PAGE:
American Association of Colleges and Universities (AAC&U)
LEAP LEARNING OUTCOMES
Peer tutors and writing consultants at Rollins College work within the curriculum, on specific course demands. As such, they are reinforcing curricular content and developing their student clients in their knowledge (I), their skills (II), and their personal and social responsibility (III).
New tutors and consultants looked at these learning outcomes in crash training, and then again, more carefully, in their final self-assessment. For the Intellectual and Practical Skills, they chose the two skill areas that most applied to their peer educator role, writing consultants using Written Communication as one. In each of these three areas of LEAP learning outcomes, they analyzed where they saw themselves and how they helped their clients.
I. Knowledge of Human Cultures and the Physical and Natural World
…through study in the sciences and mathematics, social sciences, humanities, histories, languages, and the arts
II. Intellectual and Practical Skills
Including Inquiry and analysis, Critical thinking, Creative thinking, Written Communication, Oral Communication, Quantitative Literacy, Information Literacy, Reading, Problem Solving, Teamwork http://www.aacu.org/value/metarubrics.cfm
III. Personal and Social Responsibility (PSR)
As peer educators working mostly one-on-one or in small groups, tutors and writing consultants are also uniquely positioned to help students develop in the areas of Personal and Social Responsibility (PSR). Indeed, the evaluations they get from student clients and the session notes they make each time they meet with students emphasize how multilayered the learning process is, and how much there is to be responsible for, both in learning and in tutoring/consulting.
These following five categories of the PSR come from the Core Commitments, in which Rollins participated for several years. They are another way to conceptualize Personal and Social Responsibility. Peer education groups across the Rollins campus decided to find ways that their training, supervision and evaluation could be aligned to these dimensions, using a common language, but made concrete in each of the different peer educator roles, described below.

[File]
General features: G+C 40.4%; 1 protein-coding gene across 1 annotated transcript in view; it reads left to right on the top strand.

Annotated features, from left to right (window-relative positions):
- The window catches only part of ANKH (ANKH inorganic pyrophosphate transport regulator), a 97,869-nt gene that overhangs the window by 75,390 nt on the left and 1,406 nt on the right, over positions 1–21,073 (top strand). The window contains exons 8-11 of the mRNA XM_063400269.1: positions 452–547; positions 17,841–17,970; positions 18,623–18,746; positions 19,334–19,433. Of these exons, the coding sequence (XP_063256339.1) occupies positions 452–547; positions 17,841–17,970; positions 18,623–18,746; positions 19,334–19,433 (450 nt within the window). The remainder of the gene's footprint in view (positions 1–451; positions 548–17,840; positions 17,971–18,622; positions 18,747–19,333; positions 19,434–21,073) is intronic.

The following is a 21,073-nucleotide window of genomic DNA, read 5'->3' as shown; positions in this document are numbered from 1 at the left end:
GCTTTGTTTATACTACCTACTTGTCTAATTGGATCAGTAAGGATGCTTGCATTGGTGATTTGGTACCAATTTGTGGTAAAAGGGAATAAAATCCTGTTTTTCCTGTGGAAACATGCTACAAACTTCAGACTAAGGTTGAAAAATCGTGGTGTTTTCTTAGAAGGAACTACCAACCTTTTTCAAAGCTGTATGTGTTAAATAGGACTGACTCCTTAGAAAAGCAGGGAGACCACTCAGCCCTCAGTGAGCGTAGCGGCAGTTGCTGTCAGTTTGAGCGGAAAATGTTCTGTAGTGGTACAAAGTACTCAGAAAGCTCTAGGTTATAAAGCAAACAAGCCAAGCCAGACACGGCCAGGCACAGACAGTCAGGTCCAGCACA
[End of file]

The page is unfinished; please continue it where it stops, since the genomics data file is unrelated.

Striving for Excellence: developing a strong work ethic and consciously doing one’s very best in all aspects of college.
When students come for learning assistance, they often assume that learning and writing come naturally to the peer tutors and writing consultants. Part of their job is to demonstrate to students the hard work necessary for this task and others to follow in the course, major, and entire curriculum. As tutors look at the student’s work in the session (in tutoring, the students’ texts, notes, study tools; in writing, the draft and whatever else is applicable in the student’s notes and/or memory), they give feedback on the efficacy and efficiency of the student’s learning process. They guide them in trying new ways of learning.
Cultivating Personal and Academic Integrity: recognizing and acting on a sense of honor, ranging from honesty in relationships to principled engagement with a formal academic honor code
Tutors and consultants have to model academic integrity when working with students, by not crossing the line, by realizing that their job is to help students become more independent learners and writers. They also help students realize the reasoning behind an honor code: doing one’s own work but acknowledging the role of others’ work and ideas in what they are presenting.
Contributing to a larger community: recognizing and acting on one’s responsibility to the educational community and the wider society, locally, nationally, and globally
Tutors and consultants model for other students in their classes the importance of contributing intellectually to the academic community. They come prepared, participate in class and stretch out their learning/writing process; their striving for excellence has a positive effect on the classroom climate. In sessions with students, tutors help them become more actively engaged in the work and therefore in class. They help students target specific questions to ask in class and in professors’ office hours.
Taking seriously the perspectives of others: recognizing and acting on the obligation to inform one’s own judgment; engaging diverse and competing perspectives as a resource for learning, citizenship, and work
Working one-on-one with students allows tutors to adjust to their different learning styles, and to listen carefully to students’ ideas, all the way through. Writing consultants must present the perspective of the person reading the paper, which means understanding the ideas in the paper well and looking for alternatives, in case they are not and/or need to be addressed in the draft.
Developing competence in ethical and moral reasoning and action: developing ethical and moral reasoning in ways that incorporate the other four responsibilities; using such reasoning in learning and in life.
Tutors and consultants encourage students to examine the impact of their decisions—to read before class or not, to review after class or not, to attend class or not, to start early on projects or procrastinate, to work with others (classmates, tutors/consultants, professors) or not. They also help students to bridge the gap between theory and practice, applying knowledge learned in assignments.